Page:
Oklahoma (1 – 0), beat Tulsa 47-14 prior to a bye week
Florida State (2 – 0), beat Charleston Southern 62-10 last week
Chris Weinke won the Heisman Trophy in 2000 as a senior (keep all of your “senior” jokes to yourself), but his departure signaled the end of what had been a strong run of legendary quarterbacks on the Tallahassee campus. Since then, the roll call has been, well, not as legendary. Chris Rix. Wyatt Sexton. Drew Weatherford. Adrian McPherson. And, although Christian Ponder was a first round pick, he didn’t really get the Seminoles back to the level of Weinke, Ward, Busby and Kanell.
But, Florida State seemed to respond to former five star recruit EJ Manuel when he stepped on the field in place of an injured Ponder. Manuel didn’t enter this season as a green first-year starter, but he’s also not entered a season as the clear-cut #1 starter either. However, he’s definitely sunk his talons into the starting job in 2011.
Manuel has six touchdowns in two games against ULM and Charleston Southern and is averaging nearly 300 yards passing, although he hasn’t played much in the second half of either game. But, ULM and CSU’s best players wouldn’t see the field if they played at Oklahoma, so the challenge for Manuel is ratcheted up a number of different levels. The key for Manuel is beating the OU blitz.
The Sooners front four may not be able to generate a ton of heat, so to get pressure on Manuel, expect Sooners DC Brent Venables to bring the house at Manuel, especially with such fast athletes at linebacker like Tony Jefferson and Corey Nelson. Every quarterback that expects to earn his stripes has to beat the blitz consistently and Manuel must answer that call early and often.
OU’s corners Demontre Hurst and Jamell Fleming are exceptional on the edge, so Manuel needs to find matchups in the middle of the field against the Sooner safeties to his liking. The Sooners middle players, Javon Harris and Aaron Colvin, are inexperienced and could struggle in man coverage if the FSU offensive line and running backs pick up the blitz and provide some time for routes to develop against the OU safeties.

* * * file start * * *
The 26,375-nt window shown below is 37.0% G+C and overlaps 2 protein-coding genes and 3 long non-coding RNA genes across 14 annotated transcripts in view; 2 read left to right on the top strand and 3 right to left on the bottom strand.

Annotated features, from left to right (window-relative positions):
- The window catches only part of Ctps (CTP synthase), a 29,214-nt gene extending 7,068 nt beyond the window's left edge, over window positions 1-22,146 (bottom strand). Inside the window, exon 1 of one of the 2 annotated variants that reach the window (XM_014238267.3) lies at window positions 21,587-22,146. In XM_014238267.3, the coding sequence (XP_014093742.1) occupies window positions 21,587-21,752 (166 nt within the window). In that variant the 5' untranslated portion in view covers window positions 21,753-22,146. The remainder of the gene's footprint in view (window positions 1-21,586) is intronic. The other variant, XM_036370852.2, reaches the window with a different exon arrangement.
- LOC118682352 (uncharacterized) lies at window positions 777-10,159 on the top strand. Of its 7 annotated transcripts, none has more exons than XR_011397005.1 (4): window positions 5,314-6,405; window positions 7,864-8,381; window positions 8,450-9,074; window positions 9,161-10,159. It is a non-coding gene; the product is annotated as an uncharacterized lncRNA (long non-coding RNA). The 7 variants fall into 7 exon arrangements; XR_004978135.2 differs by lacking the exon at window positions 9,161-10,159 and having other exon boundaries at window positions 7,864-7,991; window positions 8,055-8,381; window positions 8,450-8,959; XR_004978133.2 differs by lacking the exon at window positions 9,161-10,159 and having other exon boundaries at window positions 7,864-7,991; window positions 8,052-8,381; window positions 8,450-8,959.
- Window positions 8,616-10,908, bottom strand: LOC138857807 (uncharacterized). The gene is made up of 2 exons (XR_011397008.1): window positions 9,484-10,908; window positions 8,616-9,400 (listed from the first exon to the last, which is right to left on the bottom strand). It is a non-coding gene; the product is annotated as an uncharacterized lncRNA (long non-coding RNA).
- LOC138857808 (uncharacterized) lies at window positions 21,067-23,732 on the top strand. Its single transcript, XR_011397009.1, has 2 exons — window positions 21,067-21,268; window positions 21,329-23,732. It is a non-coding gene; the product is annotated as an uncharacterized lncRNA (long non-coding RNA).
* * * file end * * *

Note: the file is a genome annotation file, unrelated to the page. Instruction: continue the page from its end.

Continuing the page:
With four year starter RB DeMarco Murray finally moving on to the NFL, the only true question for the Oklahoma offense in 2011 going into the season was which of a handful of running backs would take over as the main ball carrier for the Sooners. There weren’t many who thought that a walk-on, former backup for an NAIA program would eventually climb the depth chart the way that Dominique Whaley has done.
Wait, now, let me say that again, he went from being a backup running back at an NAIA school Langston University to the nation’s 11th leading rusher for the #1 team in the nation in D1A football. Uh, yeah, right.
But, that’s exactly what happened for Whaley and the Sooners offense is all that much more dangerous for his arrival. Yes, World, you can succeed if you don’t have four or five stars next to your name in high school.
Now, Brennan Clay is technically the starter and got the start against Tulsa, but Whaley proved his worth early. If you want to know what Whaley is all about, watch his run in the first quarter in which he bounced off a Tulsa DL, pinballed past a LB and then carried three defenders a full four yards for a 12 yard run that preceded his first touchdown of the season. Whaley probably wouldn’t tell you it was a symbolic run, but you get the feeling that the man was running with something to prove. Wonder why?
You’ve heard of Quarterback U and Linebacker U in college football, no matter what school you place with each moniker. But, you’re aware of the concept. Defensive End U isn’t quite as sexy as those others, but if there was a DEU, I’m fairly certain that the line would begin and end with Florida State.
The 4-3 “jet” defensive end became a Florida State staple for many years in the late 1980s and on into the 1990s. But, for the much of the 2000s, Defensive End U has been hurting for students. However, current DE Brandon Jenkins is looking to add his name to the class roll that includes Boulware, Wilson, Wadsworth and Reynolds.
He’s a pass rusher extraordinaire off the edge and against Oklahoma he’s going to be a key facing redshirt freshman Daryl Williams and veteran Donald Stephenson. Now, Stephenson has plenty of experience, but Williams is still learning the position. As such, I wouldn’t be surprised if FSU DC Mark Stoops moves Jenkins over to the left side to exploit that matchup on the edge (Jenkins is typically a right defensive end).
Williams hasn’t seen anyone with Jenkins combination of speed, burst and power, so FSU might use that wrinkle moving him over there to take advantage of Williams’ inexperience. If not, it’s not as if Stephenson is accustomed to Jenkins’ array of skills either, so keep an eye on whether it’s going to be a 49er gold rush on Saturday for #49. THEM’S SACKS IN THOSE THAR HILLS!
If the matchup between Oklahoma’s explosive offense and Florida State’s dynamic defense doesn’t trigger your meter, get it checked. That matchup doesn’t happen every week, but it will on Saturday; however, the winner of this game will be the winner of the “other” matchup – Florida State’s offense vs. Oklahoma’s defense. I just don’t honestly believe that Florida State’s offense has enough game breakers to make the difference needed to win this game. Oklahoma’s defense, although shorthanded after losing All-American linebacker Travis Lewis, still has enough playmakers that will get after Manuel or make his life miserable in the pocket. The Sooners up-tempo offense will put the Seminoles on their heels and the defense will turn the game in OU’s favor with a key turnover in the second half.